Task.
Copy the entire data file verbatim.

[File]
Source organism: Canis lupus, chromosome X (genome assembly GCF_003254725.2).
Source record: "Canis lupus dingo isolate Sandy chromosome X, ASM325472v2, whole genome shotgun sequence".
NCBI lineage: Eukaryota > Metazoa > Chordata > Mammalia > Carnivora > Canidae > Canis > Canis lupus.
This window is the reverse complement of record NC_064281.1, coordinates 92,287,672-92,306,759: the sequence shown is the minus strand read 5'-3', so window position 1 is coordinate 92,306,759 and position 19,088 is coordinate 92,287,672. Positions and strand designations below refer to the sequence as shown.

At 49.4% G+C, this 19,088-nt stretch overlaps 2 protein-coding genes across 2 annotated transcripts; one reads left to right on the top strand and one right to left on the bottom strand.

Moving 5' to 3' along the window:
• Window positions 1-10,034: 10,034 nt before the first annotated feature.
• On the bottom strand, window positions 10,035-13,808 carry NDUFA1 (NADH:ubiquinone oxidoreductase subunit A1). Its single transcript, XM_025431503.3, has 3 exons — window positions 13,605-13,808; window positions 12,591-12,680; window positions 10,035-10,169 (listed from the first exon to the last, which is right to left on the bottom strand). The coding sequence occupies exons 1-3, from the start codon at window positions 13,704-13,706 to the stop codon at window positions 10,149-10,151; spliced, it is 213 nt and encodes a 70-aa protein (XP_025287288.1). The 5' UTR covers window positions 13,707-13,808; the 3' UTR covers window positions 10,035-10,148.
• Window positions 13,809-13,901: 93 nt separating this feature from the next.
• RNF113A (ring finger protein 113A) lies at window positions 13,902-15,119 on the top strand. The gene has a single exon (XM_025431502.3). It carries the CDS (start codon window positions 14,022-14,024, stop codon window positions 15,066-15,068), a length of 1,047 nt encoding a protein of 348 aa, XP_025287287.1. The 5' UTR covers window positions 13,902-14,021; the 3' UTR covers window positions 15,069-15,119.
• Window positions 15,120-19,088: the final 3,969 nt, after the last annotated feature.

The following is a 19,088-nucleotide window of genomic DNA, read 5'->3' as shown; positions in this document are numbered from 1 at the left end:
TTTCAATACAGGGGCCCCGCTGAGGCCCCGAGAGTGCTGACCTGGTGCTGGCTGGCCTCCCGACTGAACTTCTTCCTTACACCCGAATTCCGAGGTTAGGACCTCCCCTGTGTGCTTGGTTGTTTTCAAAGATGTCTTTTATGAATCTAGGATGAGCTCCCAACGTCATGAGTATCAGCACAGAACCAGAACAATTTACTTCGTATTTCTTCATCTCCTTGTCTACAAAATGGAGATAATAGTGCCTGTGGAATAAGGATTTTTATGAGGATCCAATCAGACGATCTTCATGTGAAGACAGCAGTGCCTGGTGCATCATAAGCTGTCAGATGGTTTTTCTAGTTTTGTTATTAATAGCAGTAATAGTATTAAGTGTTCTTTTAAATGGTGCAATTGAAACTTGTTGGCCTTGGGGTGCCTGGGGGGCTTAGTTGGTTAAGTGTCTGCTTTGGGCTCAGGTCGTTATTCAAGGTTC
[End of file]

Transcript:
Source organism: Canis lupus, chromosome X (genome assembly GCF_003254725.2).
Source record: "Canis lupus dingo isolate Sandy chromosome X, ASM325472v2, whole genome shotgun sequence".
NCBI lineage: Eukaryota > Metazoa > Chordata > Mammalia > Carnivora > Canidae > Canis > Canis lupus.
This window is the reverse complement of record NC_064281.1, coordinates 92,287,672-92,306,759: the sequence shown is the minus strand read 5'-3', so window position 1 is coordinate 92,306,759 and position 19,088 is coordinate 92,287,672. Positions and strand designations below refer to the sequence as shown.

At 49.4% G+C, this 19,088-nt stretch overlaps 2 protein-coding genes across 2 annotated transcripts; one reads left to right on the top strand and one right to left on the bottom strand.

Moving 5' to 3' along the window:
• Window positions 1-10,034: 10,034 nt before the first annotated feature.
• On the bottom strand, window positions 10,035-13,808 carry NDUFA1 (NADH:ubiquinone oxidoreductase subunit A1). Its single transcript, XM_025431503.3, has 3 exons — window positions 13,605-13,808; window positions 12,591-12,680; window positions 10,035-10,169 (listed from the first exon to the last, which is right to left on the bottom strand). The coding sequence occupies exons 1-3, from the start codon at window positions 13,704-13,706 to the stop codon at window positions 10,149-10,151; spliced, it is 213 nt and encodes a 70-aa protein (XP_025287288.1). The 5' UTR covers window positions 13,707-13,808; the 3' UTR covers window positions 10,035-10,148.
• Window positions 13,809-13,901: 93 nt separating this feature from the next.
• RNF113A (ring finger protein 113A) lies at window positions 13,902-15,119 on the top strand. The gene has a single exon (XM_025431502.3). It carries the CDS (start codon window positions 14,022-14,024, stop codon window positions 15,066-15,068), a length of 1,047 nt encoding a protein of 348 aa, XP_025287287.1. The 5' UTR covers window positions 13,902-14,021; the 3' UTR covers window positions 15,069-15,119.
• Window positions 15,120-19,088: the final 3,969 nt, after the last annotated feature.

The following is a 19,088-nucleotide window of genomic DNA, read 5'->3' as shown; positions in this document are numbered from 1 at the left end:
TTTCAATACAGGGGCCCCGCTGAGGCCCCGAGAGTGCTGACCTGGTGCTGGCTGGCCTCCCGACTGAACTTCTTCCTTACACCCGAATTCCGAGGTTAGGACCTCCCCTGTGTGCTTGGTTGTTTTCAAAGATGTCTTTTATGAATCTAGGATGAGCTCCCAACGTCATGAGTATCAGCACAGAACCAGAACAATTTACTTCGTATTTCTTCATCTCCTTGTCTACAAAATGGAGATAATAGTGCCTGTGGAATAAGGATTTTTATGAGGATCCAATCAGACGATCTTCATGTGAAGACAGCAGTGCCTGGTGCATCATAAGCTGTCAGATGGTTTTTCTAGTTTTGTTATTAATAGCAGTAATAGTATTAAGTGTTCTTTTAAATGGTGCAATTGAAACTTGTTGGCCTTGGGGTGCCTGGGGGGCTTAGTTGGTTAAGTGTCTGCTTTGGGCTCAGGTCGTTATTCAAGGTTC